Data Protection Laws are Global and Enforced


Every one of us in the payment space knows that data protection and regulation is central to all we do. There is no one in the industry that is not familiar with the PCI DSS at this point. Whether you are in favor of this or not, whether you believe in it or not, the simple truth is that data protection is real, growing and enforced.

Currently in the United States, there are 46 states and three territories that have some data protection regulation inclusive of breach reporting. In addition, data regulation is not restricted to credit or debit cards. In fact, the PCI DSS is a subset of the growing list of data elements that fall under the concept of Personally Identifiable Information (PII).

From a global perspective, ninety countries now have data protection regulation. Many countries outside of the United States consider the rules within the USA to be weak and require special additional safeguards to allow the transmittal of information to the USA. This is true, for example, within the European Union (EU) which consists of 27 countries. The EU is in the process of replacing the rules which become effective in the mid-1990s with a much stronger and specific rule set under the new and proposed European Union Data Regulation Scheme. This proposal, which the vast majority expect to pass in the next 6 to 18 months, carries stringent requirements and penalties for failing to follow the rules.

The key broader concept as stated above is PII. What is PII? PII is any data point that either by itself or in combination with other specific data elements can identify an individual. This extends to information which has been anatomized. Remember that big business today is centrally focused on ‘big data” and that is what we are really talking about. Some of the common elements that make up this pool of PII include social security number, birthdate, driver’s license number, banking account and routing numbers and, of course, credit and debit card numbers. Additional PII elements can include health information, criminal information, photographs, vehicle identification numbers as well as a wide array of other elements.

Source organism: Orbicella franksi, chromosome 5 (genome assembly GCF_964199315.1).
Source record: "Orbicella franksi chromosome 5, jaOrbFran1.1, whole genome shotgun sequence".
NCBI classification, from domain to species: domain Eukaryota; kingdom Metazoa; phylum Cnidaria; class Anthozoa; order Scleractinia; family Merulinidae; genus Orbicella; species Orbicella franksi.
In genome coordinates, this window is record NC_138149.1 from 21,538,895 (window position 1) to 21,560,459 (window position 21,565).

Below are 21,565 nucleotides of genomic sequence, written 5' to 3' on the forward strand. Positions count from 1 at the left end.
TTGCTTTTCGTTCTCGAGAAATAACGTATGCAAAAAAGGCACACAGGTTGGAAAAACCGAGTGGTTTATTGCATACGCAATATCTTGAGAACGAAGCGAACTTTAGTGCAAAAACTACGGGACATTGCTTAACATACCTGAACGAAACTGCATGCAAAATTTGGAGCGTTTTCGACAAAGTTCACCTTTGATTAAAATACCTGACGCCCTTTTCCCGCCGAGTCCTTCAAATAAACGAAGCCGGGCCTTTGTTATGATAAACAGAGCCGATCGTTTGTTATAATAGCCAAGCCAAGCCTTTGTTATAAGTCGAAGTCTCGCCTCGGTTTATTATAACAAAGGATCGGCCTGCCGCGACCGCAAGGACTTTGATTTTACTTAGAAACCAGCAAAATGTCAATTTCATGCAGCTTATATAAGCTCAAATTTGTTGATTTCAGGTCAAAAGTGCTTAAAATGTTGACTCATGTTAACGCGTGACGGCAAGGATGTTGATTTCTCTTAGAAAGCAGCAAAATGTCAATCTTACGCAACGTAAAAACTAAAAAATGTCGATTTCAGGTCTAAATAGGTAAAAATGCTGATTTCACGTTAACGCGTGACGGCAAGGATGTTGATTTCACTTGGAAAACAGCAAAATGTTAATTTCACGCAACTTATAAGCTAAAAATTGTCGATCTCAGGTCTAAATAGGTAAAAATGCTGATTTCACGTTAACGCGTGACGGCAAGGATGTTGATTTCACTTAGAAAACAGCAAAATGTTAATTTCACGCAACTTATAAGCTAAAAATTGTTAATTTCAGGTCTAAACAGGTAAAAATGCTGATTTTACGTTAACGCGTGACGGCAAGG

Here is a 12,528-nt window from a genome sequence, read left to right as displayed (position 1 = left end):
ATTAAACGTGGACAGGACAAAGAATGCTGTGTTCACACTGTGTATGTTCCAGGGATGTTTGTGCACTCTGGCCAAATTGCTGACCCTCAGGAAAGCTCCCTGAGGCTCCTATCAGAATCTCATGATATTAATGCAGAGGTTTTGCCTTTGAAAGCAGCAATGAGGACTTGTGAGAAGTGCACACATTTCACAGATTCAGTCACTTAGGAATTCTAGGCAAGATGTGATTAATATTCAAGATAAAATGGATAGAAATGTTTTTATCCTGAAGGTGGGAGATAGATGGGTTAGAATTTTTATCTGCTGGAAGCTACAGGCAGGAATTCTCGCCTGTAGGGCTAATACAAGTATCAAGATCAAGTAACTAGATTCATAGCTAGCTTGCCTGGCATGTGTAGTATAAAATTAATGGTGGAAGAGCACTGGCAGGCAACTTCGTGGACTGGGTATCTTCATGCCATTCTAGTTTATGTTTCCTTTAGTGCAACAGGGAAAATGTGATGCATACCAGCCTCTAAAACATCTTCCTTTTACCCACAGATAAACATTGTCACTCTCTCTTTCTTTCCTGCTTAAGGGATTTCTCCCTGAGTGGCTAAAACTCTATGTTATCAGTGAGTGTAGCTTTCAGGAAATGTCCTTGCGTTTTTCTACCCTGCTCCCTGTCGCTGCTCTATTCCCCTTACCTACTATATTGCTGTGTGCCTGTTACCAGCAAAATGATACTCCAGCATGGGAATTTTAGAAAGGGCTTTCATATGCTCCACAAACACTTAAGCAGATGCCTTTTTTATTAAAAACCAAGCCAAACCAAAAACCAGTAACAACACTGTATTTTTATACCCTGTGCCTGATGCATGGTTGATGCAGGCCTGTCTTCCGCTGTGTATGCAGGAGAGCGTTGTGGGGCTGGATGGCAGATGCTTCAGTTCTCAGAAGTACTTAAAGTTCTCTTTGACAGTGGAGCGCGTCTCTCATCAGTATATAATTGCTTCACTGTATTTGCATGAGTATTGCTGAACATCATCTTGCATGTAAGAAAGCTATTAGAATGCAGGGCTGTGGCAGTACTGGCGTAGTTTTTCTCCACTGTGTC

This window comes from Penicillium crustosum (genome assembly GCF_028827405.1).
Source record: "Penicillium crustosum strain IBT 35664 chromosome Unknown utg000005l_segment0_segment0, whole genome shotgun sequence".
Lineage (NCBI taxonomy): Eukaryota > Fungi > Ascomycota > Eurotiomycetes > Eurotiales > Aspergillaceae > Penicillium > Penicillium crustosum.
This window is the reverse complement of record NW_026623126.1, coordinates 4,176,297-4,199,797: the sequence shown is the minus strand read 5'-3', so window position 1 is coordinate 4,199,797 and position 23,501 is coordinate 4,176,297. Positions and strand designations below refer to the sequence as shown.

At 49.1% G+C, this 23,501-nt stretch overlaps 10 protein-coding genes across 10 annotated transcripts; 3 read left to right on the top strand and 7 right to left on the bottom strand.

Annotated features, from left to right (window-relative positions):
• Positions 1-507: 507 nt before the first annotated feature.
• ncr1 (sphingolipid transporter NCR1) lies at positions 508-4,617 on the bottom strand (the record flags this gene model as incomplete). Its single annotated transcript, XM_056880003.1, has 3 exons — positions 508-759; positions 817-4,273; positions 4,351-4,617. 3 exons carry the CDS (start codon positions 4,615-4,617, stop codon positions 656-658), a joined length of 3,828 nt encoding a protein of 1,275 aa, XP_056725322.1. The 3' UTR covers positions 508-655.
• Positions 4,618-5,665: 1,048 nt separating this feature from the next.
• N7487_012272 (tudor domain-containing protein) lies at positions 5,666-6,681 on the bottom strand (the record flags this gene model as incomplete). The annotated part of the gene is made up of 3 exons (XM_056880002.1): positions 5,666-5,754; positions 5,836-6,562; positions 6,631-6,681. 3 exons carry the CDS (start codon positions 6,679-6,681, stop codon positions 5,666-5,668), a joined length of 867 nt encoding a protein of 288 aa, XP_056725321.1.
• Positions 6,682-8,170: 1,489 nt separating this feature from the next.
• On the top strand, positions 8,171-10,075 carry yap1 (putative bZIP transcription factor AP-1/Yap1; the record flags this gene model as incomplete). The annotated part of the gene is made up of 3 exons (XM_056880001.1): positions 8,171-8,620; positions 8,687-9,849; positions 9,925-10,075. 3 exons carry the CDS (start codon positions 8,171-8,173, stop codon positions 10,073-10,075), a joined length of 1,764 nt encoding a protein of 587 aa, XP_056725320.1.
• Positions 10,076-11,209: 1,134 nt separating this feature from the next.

Currently there are fourteen states that have enacted laws which impose an obligation to provide security for various types of personally identifiable information. These laws fall into a number of broad areas which include liability, sanction, responsibility and security measures as minimum standards. In addition to the current laws on the books, there are at least another twenty states that have bills submitted to address these issues.

The states that currently have laws specifically enacted to impose obligations to provide security include Washington, Oregon, California, Nevada, Utah, Texas, Arkansas, Illinois, Minnesota, Massachusetts, Connecticut, Rhode Island, New Jersey and Maryland.

Remember that these laws are not PCI DSS, but are in addition to the brand requirements and carry with them the weight of law, versus the administerial issues associated with PCI DSS violation. In other words, it is possible to receive both criminal sanction and be subject to civil procedure and penalty for violation of these state laws.

For example, the New Jersey Law is divided into three components. The public laws in question (New Jersey §56:8-161, 165 and 168), address the issues of definitions relative to security of personal information, regulations concerning security of personal information and unlawful practices and violations. In the case of Arkansas, the laws are divided into four components: Ark. Code Ann §4-110-101, 102, 103 and 104(b) which address the concepts of findings and purpose, definitions and protection of personal information. As one other example, in the state of Utah the laws are divided into three components: Utah Code Ann. §13-44-102, 201 and 301 which address definitions, protection of personal information and enforcement.

Exploring the California statutes in more detail gives one a perspective on the depth and severity of these various state enactments. For example, under section §1798.80 all of the following are considered PII:

"Personal information" as used in this section means any information that when it was disclosed identified, described, or was able to be associated with an individual and includes all of the



(A) An individual’s name and address.

(B) Electronic mail address.

(C) Age or date of birth.

(D) Names of children.

(E) Electronic mail or other addresses of children.

(F) Number of children.

(G) The age or gender of children.

(H) Height.

(I) Weight.

(J) Race.